spite of his sad start, Leo Tolstoy went on to produce many great works of literature and got much acclaim. In Tolstoy’s
fictional works, Russian society comes alive. Reading his realistic works will carry the reader precisely into Russian life.
“Childhood”, “Boyhood” and “Youth” were Tolstoy's first. These books are noted for their
worldwide significance to growing up. In “Sevastapol Sketches”, he tells of his years as a second lieutenant during
the Crimean War. This stage of his life made him a peace lover. “The Cossacks”, though never finished, gives insight
into Cossack life and was said to be one of the greatest texts in the Russian language.
Tolstoy's best known and most celebrated novel is War and Peace. This wide-ranging,
yet harmonious writing includes more than 1000 characters, fictional and historical. Covering great distances and settings,
the novel truly examines Leo Tolstoy's own theory of history. Tolstoy's Anna Karenina is said to be one of his most
complicated and stylish works, very beautifully constructed. Telling parallel stories, this novel carries people on a voyage.
Resurrection, Tolstoy's final novel, gives readers a look into his views of life and religion. ("World Renowned Russian
Author Leo Tolstoy.")
Contemporaries of Tolstoy held him in high regard. In fact, he was even compared to Shakespeare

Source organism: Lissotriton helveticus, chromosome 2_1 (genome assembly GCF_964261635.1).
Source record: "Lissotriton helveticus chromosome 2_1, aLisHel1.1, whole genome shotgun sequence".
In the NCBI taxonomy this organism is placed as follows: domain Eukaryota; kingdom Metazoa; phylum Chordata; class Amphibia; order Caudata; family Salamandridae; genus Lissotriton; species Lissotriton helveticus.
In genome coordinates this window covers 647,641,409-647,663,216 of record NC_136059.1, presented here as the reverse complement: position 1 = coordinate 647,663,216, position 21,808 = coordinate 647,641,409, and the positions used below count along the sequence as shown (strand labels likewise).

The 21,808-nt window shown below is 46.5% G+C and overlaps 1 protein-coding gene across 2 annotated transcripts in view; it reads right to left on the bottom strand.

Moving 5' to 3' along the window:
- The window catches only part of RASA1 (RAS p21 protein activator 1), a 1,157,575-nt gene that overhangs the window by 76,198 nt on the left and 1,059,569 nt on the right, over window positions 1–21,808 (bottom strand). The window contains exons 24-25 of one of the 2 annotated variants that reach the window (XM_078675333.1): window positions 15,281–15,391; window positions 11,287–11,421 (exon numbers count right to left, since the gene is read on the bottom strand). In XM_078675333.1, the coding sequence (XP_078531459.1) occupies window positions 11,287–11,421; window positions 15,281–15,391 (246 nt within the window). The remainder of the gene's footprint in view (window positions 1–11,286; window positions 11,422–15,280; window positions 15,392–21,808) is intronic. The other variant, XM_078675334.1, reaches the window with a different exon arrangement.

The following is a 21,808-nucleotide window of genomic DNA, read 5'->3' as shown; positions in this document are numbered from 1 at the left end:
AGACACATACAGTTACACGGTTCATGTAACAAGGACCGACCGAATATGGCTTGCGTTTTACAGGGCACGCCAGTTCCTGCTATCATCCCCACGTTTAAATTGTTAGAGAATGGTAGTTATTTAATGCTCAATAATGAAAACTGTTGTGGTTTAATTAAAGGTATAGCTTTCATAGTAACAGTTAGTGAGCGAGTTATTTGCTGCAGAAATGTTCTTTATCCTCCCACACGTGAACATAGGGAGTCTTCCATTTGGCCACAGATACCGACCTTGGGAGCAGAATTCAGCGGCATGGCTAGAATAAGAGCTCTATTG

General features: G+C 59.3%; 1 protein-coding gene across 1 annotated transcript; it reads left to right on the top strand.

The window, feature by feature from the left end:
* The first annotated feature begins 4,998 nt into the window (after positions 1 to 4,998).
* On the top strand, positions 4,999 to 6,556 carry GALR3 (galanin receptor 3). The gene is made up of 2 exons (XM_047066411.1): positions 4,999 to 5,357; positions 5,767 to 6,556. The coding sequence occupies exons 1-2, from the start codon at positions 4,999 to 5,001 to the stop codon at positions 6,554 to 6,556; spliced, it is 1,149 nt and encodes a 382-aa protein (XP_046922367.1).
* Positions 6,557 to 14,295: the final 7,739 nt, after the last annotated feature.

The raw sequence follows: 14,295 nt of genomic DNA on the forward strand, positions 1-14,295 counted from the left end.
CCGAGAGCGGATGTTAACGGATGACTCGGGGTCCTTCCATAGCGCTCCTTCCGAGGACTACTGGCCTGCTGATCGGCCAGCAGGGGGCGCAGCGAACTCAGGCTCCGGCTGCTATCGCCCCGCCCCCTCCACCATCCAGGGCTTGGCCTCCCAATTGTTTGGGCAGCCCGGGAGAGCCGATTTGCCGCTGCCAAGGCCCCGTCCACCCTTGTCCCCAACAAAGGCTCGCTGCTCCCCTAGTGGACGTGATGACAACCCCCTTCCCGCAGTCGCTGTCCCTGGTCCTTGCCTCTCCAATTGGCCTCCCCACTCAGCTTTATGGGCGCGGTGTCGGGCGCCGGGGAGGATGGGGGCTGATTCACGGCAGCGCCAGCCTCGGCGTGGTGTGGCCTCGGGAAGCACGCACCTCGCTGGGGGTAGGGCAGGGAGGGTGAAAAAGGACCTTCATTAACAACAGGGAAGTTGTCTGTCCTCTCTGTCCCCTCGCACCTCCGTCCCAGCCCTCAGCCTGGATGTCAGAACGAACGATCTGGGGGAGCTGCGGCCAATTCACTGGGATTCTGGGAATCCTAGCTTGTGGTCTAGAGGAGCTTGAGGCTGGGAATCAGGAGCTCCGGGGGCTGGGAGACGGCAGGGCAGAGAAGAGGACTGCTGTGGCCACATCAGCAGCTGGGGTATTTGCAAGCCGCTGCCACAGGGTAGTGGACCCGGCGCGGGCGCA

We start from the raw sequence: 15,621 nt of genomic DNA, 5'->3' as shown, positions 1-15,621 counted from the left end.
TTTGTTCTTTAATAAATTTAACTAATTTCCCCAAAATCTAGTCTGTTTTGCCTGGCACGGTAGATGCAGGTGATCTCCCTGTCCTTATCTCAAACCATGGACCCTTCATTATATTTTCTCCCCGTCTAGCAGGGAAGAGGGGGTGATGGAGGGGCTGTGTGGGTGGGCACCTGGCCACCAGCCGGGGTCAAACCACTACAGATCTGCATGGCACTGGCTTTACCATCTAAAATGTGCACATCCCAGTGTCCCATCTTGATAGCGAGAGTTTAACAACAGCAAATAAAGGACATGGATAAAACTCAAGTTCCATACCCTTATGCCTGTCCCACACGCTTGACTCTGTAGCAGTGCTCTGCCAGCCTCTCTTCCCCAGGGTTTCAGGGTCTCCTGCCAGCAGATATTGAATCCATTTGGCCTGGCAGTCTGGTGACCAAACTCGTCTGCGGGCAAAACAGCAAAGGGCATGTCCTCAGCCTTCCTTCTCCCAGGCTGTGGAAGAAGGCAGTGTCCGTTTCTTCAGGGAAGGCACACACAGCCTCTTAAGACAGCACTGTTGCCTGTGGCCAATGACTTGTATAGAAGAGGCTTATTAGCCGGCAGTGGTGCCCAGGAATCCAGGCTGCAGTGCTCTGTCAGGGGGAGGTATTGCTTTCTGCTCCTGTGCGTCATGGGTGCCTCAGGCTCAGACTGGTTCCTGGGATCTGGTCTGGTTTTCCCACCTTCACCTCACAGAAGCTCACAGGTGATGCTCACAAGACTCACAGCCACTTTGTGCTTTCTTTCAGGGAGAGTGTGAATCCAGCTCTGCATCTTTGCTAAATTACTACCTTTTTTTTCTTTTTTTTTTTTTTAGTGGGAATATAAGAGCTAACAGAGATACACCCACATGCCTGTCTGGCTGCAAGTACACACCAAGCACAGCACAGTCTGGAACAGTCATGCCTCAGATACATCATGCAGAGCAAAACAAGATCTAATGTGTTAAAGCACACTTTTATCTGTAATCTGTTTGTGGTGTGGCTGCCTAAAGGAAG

by Gustave Flaubert. Over the years, literary critics and other fine novelists have remarked on the greatness of Leo Tolstoy's
novels. Leo Tolstoy's writings are filled with passion, careful thought and beautiful language, a real treat to readers.
Among Tolstoy's shorter works, The Death of Ivan Ilyich is usually classified
among the best examples of the novella. Most readers will agree with
the evaluation of the 19th-century British poet and critic Matthew Arnold that a novel by Tolstoy is not a work of art but
a piece of life; the 20th-century Russian author Isaak Babel remarked that, if the world could write by itself, it would write
like Tolstoy. Critics of various schools have established that in some way Tolstoy's works seem to avoid all artifice. What
another novelist would describe as a single act of consciousness, Tolstoy convincingly breaks down into a series of infinitesimally
small steps. According to the English writer Virginia Woolf, who took for granted that Tolstoy was “the greatest of
all novelists,” these observational powers elicited a kind of fear in readers, who “wish to escape from the gaze
which Tolstoy fixes on us.” ("Tolstoy, Leo.")